Monday, March 30, 2015

Instead of Minutiae by Linda S. Glaz



You don’t want to nickel and dime your readers to death, so you opt for the twenty-five cent word. Throughout your manuscript you are giving the reader a lesson in vocabulary. In fact, they might have to use a dictionary ten or eleven times just to finish page one. Wow! They will be so impressed.
I’ll never forget the first time that I heard the word minutiae. I have always prided myself on a strong vocabulary, but I sat and stared at the movie screen. Minutiae? What the heck is minutiae? I wasn’t even able to tell by context. Once at home, I researched it and voila! Minutiae. Was I any more impressed than I would been by simple saying the small details? And I’ve actually caught myself wanting to slip minutiae into conversation from time to time because it really does fit better than very precise, small details in certain circumstances, but I don’t. And why is that? Because it could easily be a conversation stopper.
My maternal grandfather, each evening when the girls were all gathered around, would take out the dictionary and word by word, start to finish, work his way through. The girls had to spell each word and know the meaning. He was college-educated, but more often than not, quite self-taught. His English was atrocious, but he worked at it each day. This was by far one of the best parts of Mom’s early education. But did my mom elucidate the specifics of those assemblies to me in that milieu? HUH?
Did Mom tell me about it in that manner? No, she just said it like it was; he believed very strongly in words. And in our stories, as authors, we often have to just tell it like it is as well. Do we want our reader grabbing a dictionary in order to wade through the work? Line by line?
Depending on which stats you draw on, the average American reads between a 7h and 9th grade level. So most novels are written at the 7th grade level to accommodate. Grant you most avid readers go beyond that level, but you see the dilemma here, you don’t want to write above your reader by too much or he’s lost.
“But I can give them a great education!” You can and you will by writing it in your own words, not Noah Webster’s. You do it subtly when you have written the word look too often and switch it up with glance, glimpse, gaze, look, observe, watch, behold, regard, examine, or many others. But to completely give over your writing to the thesaurus means that you often use words which don’t really fit with that exact meaning anyway. And risk coming off sounding a tad pompous or silly.
There’s nothing wrong with well-placed words in your writing, but remember the expression KISS, keep it simple stupid! You will naturally slide in words that this person or that might not know, but don’t set out on a mission to re-educate the public. Let your story do that with details—minutiae that define your genre, not your intellectual prowess. Your job is to tell the story the best way you know how. Bits and pieces will be given to your reader which over time and hundreds of books, will have increased her vocabulary naturally.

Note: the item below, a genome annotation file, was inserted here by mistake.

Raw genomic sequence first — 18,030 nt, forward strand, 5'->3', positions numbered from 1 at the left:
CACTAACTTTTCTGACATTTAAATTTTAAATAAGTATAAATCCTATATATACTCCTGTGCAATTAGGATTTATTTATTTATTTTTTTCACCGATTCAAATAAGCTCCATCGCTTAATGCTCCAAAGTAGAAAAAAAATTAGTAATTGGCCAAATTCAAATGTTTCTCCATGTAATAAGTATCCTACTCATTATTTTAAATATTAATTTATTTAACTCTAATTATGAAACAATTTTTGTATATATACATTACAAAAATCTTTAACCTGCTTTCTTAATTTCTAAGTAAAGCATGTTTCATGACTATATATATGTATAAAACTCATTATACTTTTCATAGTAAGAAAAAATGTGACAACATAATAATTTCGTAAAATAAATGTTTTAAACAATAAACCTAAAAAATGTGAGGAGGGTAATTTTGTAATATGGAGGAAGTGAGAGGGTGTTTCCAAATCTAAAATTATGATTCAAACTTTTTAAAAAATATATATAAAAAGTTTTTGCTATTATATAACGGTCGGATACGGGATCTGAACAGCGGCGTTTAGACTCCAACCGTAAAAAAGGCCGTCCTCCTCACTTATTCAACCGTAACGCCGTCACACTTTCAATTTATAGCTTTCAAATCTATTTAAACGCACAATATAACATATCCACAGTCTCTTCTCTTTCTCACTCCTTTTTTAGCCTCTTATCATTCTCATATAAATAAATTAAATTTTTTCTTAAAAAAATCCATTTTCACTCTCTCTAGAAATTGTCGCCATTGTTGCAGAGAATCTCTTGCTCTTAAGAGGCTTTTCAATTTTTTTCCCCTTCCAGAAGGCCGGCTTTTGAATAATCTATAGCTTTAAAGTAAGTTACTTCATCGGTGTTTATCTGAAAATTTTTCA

Readers will always find a word here and there that will increase their knowledge, but if you determine ahead of time that it’s your mission, you will lose a lot of folks who simply wanted to sit down and have a good read.
I’m not suggesting for one second to dumb down your book, I’m just saying to let your writing unfold naturally. Don’t write to impress, just write your story. And don’t rely on a thesaurus to beef it up!
However, if cultivating the scholarly aptitude of your bibliophile is your aspiration, then go for it, just include a lexicon in the back of the tome!

7 comments:

Terri Tiffany said...

LOL Loved that last line! I really don't care for writing that I can't understand or that stops me in my tracks.I'm college educated but prefer that my books flow easily. Maybe it is not impressive but they are readable and that's the whole point, isn't it?

Linda Glaz said...

I agree. If I'm reading a reference book or the like, I don't mind the intellectual approach, but when I'm being entertained, I don't want to have to do it with a dictionary in hand.

Diana Flegal said...

I agree!

David Smith said...

An old Reader's Digest anecdote has a student gushing to her college professor: "Your vocabulary is so HUGE! I can't believe it!" The man self-deprecatingly responds: "Thanks, but I've always considered it to be rather meager." And the kid moans: "There you go again!" A good post, Linda. I enjoy learning a few new words in my leisure reading (and thank God for Kindle's built-in dictionary) but it can be fatiguing and, eventually, off-putting. Thanks for such a good post.

Linda Glaz said...

Thank you, David. I know what you mean. If I walk away from finishing a novel, and I've picked up a couple new words, it's enough for me. Unless, of course, it lends itself to some topic that most folks wouldn't know. For example, Randy Ingermanson's novel that has quantum physics as part of the story. That one I learned quite a few new words and topics.

Jim Hart said...

The first time I read Frank Herbert's DUNE I almost gave up in the first several chapters. It was a bit tedious learning a new vocabulary word every-other sentence! It's tough when you have a short attention span.

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